9. Otie

    Otie Well-Known Member

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    The issue is they can't screen the volunteers- police checks/working with children's checks can't be verified in other countries and these vary so much in each country. There have been many instances of volunteers abusing children in Asian orphanages. The recommendation is that if it wouldn't be allowed in a western country then you shouldn't do it in third world country just because you can. There's reasons they don't allow volunteers in western countries. It's those kids home, not a tourist attraction

    Again, I'm not disrespecting the OP or implying they had ill intentions at all- just saying it's not good to do because the wrong people can get through too
     
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  10. Terry_w

    Terry_w Well-Known Member Business Member

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    I disagree.

    The children would have more chance of being abused by a local then a foreign volunteer.
     
  11. MTR

    MTR Material Girl Premium Member

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    What do you suggest????what would be the best way to help these children?
     
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  12. legallyblonde

    legallyblonde Well-Known Member

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    The voluntourism industry is worth mega bucks... So the risk of exploration is very high... Whether it is working with children or animals, this kind of tourism creates a demand for orphans of all types.

    It makes me think of Slum Dog Millionaire. Creating disabled children because they make more money as beggars.

    As previously discussed hope to volunteer in retirement, especially with animals, but it is just a matter of being extremely diligent in the vetting of charities.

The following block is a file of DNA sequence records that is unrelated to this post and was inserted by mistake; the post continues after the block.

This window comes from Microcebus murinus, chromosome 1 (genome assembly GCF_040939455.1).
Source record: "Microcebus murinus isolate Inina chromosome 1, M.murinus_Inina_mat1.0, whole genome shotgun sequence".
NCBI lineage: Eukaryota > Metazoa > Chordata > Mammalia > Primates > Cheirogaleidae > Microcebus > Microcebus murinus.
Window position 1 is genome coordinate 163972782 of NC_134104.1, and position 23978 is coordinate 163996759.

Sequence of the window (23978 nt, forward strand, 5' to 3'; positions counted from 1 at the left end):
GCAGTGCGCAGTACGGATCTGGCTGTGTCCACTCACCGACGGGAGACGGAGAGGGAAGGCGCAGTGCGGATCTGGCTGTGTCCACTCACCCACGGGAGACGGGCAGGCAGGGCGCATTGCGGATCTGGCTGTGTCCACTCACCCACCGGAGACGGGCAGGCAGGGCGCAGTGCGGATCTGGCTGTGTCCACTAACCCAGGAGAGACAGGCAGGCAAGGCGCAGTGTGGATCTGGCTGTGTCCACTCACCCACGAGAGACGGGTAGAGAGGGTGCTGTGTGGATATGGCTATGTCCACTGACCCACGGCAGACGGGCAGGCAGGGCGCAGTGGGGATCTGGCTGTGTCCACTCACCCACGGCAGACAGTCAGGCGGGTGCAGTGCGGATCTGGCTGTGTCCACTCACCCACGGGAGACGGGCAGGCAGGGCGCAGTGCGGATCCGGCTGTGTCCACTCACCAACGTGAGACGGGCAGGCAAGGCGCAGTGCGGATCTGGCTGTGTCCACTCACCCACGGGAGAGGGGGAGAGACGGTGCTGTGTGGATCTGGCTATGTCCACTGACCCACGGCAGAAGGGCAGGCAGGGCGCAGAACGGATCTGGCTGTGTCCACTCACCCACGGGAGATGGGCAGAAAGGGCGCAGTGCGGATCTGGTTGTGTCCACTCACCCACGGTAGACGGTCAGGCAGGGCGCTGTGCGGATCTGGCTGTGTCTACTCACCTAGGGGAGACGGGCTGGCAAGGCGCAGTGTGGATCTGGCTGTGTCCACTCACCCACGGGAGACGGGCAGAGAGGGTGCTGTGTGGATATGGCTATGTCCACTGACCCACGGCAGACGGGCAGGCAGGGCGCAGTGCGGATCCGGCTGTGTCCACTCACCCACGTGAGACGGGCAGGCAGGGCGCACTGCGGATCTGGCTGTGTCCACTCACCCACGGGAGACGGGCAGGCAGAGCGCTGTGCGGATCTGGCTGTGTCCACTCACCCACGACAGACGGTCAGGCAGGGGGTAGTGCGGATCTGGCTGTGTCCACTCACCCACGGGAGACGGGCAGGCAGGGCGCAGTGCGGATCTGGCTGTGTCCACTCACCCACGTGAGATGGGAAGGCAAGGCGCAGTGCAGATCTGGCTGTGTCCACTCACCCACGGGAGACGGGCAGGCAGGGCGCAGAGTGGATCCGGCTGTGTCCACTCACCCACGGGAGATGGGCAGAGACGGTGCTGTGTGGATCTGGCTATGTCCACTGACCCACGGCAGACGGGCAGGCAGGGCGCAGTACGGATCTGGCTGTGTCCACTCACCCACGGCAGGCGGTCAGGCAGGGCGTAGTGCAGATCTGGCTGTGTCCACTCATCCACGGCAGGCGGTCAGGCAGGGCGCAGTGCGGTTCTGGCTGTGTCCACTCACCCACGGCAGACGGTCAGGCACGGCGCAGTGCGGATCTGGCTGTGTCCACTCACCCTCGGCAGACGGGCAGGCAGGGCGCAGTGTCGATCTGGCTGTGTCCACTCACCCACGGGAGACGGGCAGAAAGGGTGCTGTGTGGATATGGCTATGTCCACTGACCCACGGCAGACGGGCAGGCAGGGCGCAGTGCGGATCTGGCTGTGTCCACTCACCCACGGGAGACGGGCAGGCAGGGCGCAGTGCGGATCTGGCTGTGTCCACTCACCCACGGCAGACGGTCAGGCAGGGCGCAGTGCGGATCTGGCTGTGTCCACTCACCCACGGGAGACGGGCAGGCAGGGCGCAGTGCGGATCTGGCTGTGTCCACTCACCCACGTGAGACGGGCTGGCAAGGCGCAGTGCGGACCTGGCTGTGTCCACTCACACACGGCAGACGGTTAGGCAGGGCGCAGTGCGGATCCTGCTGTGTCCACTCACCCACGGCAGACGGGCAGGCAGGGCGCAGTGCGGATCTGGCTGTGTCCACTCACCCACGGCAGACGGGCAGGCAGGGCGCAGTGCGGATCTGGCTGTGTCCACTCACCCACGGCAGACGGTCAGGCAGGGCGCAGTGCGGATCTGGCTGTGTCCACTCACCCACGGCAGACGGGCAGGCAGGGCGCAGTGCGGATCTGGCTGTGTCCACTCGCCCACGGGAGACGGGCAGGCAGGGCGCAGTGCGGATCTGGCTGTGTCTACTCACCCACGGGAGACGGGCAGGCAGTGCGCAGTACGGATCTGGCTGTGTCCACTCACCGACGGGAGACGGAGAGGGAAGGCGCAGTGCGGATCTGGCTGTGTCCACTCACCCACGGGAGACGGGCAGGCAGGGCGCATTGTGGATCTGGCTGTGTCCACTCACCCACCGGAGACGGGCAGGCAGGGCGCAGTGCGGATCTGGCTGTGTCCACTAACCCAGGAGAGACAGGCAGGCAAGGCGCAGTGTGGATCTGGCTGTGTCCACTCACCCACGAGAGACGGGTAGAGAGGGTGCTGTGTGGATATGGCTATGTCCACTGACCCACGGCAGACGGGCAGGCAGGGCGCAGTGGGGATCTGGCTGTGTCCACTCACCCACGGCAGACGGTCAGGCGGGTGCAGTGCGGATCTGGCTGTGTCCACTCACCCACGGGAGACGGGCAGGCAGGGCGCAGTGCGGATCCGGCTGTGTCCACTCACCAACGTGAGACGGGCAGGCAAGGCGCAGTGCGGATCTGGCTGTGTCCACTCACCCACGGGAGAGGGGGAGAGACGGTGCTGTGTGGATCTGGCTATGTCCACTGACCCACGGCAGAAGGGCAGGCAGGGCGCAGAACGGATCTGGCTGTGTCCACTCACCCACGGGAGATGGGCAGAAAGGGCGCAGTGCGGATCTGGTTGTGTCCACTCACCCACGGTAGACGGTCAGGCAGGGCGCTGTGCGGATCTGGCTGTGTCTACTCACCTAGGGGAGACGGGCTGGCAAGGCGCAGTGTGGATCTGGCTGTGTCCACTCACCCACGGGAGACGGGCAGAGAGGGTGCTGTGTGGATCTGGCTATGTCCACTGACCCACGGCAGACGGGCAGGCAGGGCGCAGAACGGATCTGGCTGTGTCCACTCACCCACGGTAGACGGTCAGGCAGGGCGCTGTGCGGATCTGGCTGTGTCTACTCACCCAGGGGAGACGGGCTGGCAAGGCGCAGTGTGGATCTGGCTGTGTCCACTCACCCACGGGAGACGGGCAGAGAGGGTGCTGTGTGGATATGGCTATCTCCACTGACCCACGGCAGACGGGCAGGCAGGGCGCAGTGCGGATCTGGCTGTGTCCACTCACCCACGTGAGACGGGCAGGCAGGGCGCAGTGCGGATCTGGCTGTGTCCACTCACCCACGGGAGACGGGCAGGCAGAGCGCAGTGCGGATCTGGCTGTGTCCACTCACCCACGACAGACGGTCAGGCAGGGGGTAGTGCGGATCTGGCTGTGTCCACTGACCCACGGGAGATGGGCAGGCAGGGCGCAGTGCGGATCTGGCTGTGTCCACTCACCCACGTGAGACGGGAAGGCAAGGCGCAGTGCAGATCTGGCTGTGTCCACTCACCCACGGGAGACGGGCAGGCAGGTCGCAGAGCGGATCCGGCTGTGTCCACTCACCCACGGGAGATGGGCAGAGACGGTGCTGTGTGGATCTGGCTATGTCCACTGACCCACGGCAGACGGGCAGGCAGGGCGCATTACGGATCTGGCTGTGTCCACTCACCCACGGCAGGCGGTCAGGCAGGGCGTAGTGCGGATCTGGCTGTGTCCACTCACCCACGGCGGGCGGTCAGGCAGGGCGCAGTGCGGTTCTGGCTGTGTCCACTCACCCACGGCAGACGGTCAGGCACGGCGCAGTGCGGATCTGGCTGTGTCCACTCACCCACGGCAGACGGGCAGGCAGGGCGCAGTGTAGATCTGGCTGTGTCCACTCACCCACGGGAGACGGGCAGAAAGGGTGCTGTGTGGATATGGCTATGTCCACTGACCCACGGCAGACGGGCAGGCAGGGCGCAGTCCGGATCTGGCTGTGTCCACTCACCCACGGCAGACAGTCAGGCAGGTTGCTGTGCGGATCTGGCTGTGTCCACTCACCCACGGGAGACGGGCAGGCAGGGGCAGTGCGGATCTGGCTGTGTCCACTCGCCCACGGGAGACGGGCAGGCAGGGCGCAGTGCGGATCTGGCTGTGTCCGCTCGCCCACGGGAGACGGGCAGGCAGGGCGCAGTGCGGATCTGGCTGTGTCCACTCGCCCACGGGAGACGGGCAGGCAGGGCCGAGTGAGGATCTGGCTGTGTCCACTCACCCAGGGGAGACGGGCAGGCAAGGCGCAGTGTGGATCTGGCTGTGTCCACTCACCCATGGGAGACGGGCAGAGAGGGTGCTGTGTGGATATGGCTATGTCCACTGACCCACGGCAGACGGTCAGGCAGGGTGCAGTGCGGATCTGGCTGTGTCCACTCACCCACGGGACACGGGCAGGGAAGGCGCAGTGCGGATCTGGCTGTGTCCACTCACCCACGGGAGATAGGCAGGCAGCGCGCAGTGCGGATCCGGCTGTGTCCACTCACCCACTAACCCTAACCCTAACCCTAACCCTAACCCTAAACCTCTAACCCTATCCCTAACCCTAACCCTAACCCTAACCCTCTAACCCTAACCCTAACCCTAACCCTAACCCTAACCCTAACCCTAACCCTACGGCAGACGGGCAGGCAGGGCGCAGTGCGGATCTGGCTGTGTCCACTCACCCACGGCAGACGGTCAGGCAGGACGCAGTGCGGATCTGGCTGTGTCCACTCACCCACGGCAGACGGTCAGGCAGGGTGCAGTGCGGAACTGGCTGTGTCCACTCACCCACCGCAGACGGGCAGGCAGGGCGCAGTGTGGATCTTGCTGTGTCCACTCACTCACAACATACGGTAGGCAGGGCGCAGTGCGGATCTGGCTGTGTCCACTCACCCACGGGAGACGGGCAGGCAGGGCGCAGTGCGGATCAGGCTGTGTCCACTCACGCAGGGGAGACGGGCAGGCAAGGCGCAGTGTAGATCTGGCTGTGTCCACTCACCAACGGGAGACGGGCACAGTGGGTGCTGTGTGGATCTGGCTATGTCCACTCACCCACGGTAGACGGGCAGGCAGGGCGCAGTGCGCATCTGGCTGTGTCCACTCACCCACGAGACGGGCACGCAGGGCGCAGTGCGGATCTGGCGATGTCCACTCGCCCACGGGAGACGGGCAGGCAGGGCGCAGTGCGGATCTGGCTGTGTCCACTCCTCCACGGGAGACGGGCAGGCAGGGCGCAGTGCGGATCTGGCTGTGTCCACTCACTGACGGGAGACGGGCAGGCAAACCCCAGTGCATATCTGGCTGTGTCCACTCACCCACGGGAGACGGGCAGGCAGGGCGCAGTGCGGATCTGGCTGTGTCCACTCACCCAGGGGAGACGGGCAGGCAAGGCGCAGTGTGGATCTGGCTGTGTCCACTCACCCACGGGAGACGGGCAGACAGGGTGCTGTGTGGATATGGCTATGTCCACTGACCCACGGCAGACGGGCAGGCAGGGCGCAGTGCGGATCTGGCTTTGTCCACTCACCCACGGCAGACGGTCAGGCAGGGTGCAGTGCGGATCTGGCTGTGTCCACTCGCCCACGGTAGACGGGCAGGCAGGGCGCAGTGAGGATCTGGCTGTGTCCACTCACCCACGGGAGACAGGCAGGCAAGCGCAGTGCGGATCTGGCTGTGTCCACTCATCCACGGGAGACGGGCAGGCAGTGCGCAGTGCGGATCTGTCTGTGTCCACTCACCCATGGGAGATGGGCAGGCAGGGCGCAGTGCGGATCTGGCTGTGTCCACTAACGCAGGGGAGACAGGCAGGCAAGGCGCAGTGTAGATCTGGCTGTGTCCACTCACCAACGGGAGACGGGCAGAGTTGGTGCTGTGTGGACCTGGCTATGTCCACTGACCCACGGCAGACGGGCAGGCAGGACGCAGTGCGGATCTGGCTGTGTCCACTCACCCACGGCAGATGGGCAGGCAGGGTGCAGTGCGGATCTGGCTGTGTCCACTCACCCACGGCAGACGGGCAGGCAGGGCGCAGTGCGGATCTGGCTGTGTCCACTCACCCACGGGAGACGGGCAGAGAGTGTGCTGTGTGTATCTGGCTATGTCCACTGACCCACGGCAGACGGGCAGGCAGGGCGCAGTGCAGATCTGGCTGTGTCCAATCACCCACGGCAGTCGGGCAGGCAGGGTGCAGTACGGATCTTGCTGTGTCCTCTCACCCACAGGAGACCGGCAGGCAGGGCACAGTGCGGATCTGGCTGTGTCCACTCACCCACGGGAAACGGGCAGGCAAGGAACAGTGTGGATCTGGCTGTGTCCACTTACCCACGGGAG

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  13. Otie

    Otie Well-Known Member

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    Donate to reputable charities- never direct to orphanages. My sister worked in Africa and it it was known that there were markets where middle class/well offlocals (not poor at all)would go and buy American branded clothing that was new and donated from excess stock etc from retailers which was supposed to go to orphanages but those in charge would profit by selling it. Some orphanage staff take your donations of kids toys/books pencils and keep them for themselves or resell them.
     
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  14. Otie

    Otie Well-Known Member

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    There's been a number of cases in Cambodia
     
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  15. Terry_w

    Terry_w Well-Known Member Business Member

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    Yes I have seen stories of those. i also have a friend working in the child protection area there. The stories concerning the locals are far worse.